Why Learned Optimizers Outperform Standard Optimizers like Adam
Reverse engineering learned optimizers reveals known and novel mechanisms by Google Brain
Optimizers, such as momentum (Polyak, 1964), AdaGrad (Duchi et al., 2011), RMSProp (Tieleman & Hinton, 2012), or Adam (Kingma & Ba, 2014), are algorithms underlying in nearly all machine learning. Combined with the loss function, they are the key pieces that enable machine learning to work. These algorithms use simple update rules derived from intuitive mechanisms and theoretical principles, a mathematical way of measuring how wrong your predictions are, and tune it to become better.
Recent research thread has focused on learning-based optimization algorithms; they called it learned optimizers. It has been shown that learned optimizers outperform “hand-designed” optimizers, like Adam, by directly parameterizing and training an optimizer on the distribution of tasks (Andrychowicz et al., 2016; Wichrowska et al., 2017; Lv et al., 2017; Bello et al., 2017; Li & Malik, 2016; Metz et al., 2019; 2020).
Despite the improvements in the performance from using these learned optimizers, researchers still lack an understanding of how it works. Researchers highlighted that understanding learned optimizers’ underlying mechanisms could improve robustness (Wichrowska et al., 2017; Lv et al., 2017), meta-training (Metz et al., 2019), and generalization (Metz et al., 2020) of learned optimizers. Identifying their operational flaws while also deepening our insight into why key machine learning mechanisms work and how to improve them.
For momentum and other standard optimizers, the state variables are low-dimensional, so their dynamics are straightforward, and it is simple to describe its behavior. But in contrast, learned optimizers have high-dimensional state variables, so these systems learn complex nonlinear dynamics, which is challenging to extract intuitive descriptions of a learned optimizer’s behavior.
Researchers have used common optimization techniques to tune optimizers over the years–techniques such as momentum, gradient clipping, learning rate schedules, and learning rate adaptation. These are intuitive mechanisms that have been shown to help minimize the loss function over parameters.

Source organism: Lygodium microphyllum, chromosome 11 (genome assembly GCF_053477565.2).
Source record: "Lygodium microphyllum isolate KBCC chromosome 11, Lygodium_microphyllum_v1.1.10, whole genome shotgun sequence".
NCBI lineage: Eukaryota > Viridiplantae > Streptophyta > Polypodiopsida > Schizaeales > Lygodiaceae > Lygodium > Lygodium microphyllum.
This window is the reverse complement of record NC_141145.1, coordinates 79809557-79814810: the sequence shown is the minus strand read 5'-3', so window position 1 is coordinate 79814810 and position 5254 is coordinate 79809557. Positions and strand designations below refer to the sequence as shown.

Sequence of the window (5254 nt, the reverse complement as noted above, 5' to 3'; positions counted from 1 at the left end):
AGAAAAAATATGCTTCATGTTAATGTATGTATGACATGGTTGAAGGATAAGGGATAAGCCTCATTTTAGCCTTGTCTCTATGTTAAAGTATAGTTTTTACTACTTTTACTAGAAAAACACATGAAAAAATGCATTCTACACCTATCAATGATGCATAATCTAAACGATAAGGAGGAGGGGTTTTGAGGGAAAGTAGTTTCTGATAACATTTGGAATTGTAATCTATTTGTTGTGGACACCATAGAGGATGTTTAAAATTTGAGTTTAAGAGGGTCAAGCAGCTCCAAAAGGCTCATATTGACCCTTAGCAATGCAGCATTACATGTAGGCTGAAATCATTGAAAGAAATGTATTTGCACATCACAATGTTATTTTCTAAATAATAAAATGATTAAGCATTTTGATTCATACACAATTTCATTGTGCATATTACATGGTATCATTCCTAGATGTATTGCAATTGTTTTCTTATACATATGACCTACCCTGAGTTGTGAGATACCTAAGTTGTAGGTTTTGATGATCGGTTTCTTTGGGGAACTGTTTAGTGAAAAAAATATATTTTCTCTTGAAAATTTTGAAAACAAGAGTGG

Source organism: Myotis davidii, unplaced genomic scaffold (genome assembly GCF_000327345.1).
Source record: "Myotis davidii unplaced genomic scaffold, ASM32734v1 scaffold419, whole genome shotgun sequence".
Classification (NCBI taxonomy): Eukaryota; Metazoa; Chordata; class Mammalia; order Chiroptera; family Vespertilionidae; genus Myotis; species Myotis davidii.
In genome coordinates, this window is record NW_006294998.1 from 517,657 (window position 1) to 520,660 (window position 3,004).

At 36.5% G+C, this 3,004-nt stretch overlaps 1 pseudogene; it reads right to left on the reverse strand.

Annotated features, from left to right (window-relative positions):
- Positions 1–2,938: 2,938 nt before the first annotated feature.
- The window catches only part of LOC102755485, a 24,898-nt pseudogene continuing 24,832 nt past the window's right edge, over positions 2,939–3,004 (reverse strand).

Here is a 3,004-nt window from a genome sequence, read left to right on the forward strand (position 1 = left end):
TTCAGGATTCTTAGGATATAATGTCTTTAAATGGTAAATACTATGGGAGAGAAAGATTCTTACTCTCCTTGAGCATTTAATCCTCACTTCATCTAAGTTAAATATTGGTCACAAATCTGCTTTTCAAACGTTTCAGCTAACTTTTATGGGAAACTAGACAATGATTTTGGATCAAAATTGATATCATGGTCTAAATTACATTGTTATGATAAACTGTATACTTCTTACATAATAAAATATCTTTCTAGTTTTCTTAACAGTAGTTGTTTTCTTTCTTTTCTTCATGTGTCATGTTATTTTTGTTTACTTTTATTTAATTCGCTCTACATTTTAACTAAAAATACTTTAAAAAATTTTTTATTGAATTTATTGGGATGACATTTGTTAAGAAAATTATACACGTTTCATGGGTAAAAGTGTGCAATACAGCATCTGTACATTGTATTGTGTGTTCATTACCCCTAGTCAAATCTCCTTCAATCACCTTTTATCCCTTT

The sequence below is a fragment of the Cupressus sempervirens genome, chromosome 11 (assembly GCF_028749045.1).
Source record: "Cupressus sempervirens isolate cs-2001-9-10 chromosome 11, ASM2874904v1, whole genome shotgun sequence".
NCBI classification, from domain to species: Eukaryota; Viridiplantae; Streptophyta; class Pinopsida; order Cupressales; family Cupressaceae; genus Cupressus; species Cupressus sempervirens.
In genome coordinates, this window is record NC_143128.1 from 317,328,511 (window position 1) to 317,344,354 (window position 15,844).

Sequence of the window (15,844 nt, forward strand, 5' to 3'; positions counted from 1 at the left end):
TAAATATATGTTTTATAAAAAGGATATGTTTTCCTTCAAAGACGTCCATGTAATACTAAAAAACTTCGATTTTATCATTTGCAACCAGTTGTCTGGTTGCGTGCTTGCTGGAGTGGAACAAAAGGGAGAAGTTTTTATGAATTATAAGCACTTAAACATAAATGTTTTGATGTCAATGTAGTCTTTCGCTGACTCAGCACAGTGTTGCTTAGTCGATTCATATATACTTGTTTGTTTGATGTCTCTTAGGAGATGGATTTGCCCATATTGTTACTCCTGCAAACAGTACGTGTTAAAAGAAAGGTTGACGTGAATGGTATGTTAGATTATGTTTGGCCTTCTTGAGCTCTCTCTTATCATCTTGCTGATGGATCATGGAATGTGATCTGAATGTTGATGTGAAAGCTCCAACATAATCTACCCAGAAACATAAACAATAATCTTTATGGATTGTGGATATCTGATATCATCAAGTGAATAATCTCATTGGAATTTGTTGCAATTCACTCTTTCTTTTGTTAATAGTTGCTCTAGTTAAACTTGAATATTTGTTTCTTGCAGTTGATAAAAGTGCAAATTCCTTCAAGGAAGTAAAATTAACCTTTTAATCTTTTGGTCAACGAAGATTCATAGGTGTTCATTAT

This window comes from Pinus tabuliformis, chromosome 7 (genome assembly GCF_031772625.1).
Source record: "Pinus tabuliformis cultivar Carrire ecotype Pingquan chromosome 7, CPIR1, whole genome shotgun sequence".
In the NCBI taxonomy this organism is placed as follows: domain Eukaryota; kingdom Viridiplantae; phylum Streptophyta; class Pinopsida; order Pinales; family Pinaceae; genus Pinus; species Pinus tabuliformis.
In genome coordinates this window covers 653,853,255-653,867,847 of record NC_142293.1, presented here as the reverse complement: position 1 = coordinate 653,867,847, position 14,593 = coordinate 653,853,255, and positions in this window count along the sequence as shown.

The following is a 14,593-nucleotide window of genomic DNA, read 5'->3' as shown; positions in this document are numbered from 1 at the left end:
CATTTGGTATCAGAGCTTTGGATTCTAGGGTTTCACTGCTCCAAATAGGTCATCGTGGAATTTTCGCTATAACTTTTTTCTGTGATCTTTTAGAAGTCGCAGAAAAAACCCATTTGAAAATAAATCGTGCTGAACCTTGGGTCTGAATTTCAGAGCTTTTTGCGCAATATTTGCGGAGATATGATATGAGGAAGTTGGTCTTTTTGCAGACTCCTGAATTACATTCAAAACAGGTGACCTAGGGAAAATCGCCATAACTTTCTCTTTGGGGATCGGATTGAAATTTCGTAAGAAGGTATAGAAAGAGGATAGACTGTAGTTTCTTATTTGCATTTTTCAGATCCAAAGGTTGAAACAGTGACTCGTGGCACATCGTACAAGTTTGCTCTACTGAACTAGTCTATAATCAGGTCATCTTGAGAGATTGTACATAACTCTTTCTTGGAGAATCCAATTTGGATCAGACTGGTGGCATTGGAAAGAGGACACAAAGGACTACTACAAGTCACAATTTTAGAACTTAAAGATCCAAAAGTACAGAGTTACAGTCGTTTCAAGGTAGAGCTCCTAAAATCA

Are learned optimizers only learning a clever combination of known techniques? Or have they discovered fundamentally new behaviors that have not yet been proposed in the optimization literature?
This Google Brain research team attempts to shed some light on the matter. The team developed tools for isolating and elucidating mechanisms in nonlinear, high-dimensional learned optimization algorithms. This paper, Reverse engineering learned optimizers reveals known and novel mechanisms, is currently under review for ICLR 2021.
The researchers trained the learned optimizers on three tasks that are fast to train, which is particularly important for meta-optimization, and covered a range of loss surfaces (convex and non-convex, high and low dimensional). The tasks are:
- random linear regression problems (convex, quadratic)
- minimizing the Rosenbrock function (non-convex and low-dimensional)
- two moons dataset (non-convex and high-dimensional)
They compare the performance of learned optimizer against tuned baseline optimizers, RMSProp, Momentum, and Adam.
Learned optimizers outperform well-tuned baselines on three different tasks. Upper row: Task schematics. Bottom row: Optimizer performance. [source]
The optimizers performance shown in the loss curves is the mean, standard deviation error over 128 random seeds. The learned optimizers outperform the three well-tuned optimizers on all three tasks.